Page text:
Volkswagen’s Emission’s Cheating Plan
A multi-state court settlement has occurred with auto manufacturer Volkswagen over its emissions cheating plan and use of software designed to produce false readings on vehicle emissions tests.
Volkswagen, based in Wolfsburg, Germany, has agreed to pay $157 million to 10 states to settle emissions cheating plan environmental lawsuits filed last year concerning the company’s use of the software.
Maine’s Attorney General Janet Mills says “We will not tolerate the flouting of our state’s environmental laws, the legacy of Senators Ed Muskie and George Mitchell. We will enforce Maine’s environmental standards stringently.” “Our air, water and natural resources and the health of our people are critically important. The action by VW to deliberately violate Maine’s motor vehicle emission standards affected all of us and it was important to bring this action on behalf of the people of Maine.”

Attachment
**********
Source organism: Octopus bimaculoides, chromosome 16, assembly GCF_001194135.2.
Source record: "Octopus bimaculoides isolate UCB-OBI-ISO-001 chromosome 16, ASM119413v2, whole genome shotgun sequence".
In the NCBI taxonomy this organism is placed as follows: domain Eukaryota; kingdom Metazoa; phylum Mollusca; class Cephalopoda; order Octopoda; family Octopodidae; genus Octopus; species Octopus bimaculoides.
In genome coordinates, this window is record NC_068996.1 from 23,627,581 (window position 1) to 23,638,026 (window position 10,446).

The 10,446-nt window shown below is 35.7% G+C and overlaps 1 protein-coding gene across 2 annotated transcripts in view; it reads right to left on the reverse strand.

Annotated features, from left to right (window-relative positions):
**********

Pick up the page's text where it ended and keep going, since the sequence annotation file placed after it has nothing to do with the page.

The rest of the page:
The settlement covers 3-liter, six-cylinder diesel engines and is separate from a $603 million agreement reached last year with 44 states, Washington, D.C., and Puerto Rico that covered 2-liter engines, according to the Associated Press.
Maine’s share of the money will go toward funding “environmentally beneficial projects and programs across the state.” Maine is entitled to receive $5,162,281, one of the smaller payouts, with Pennsylvania getting the largest settlement amount, $30,434,055.
The complaint against Volkswagen alleged the company and its subsidiaries, Audi and Porsche, secretly used unlawful software in vehicles to circumvent state emission laws. The company sold more than 570,000 cars and sport utility vehicles that exceeded pollution standards in Maine, Connecticut, Massachusetts, Delaware, New York, Oregon, Rhode Island, Vermont, Pennsylvania and Washington. See Story Here.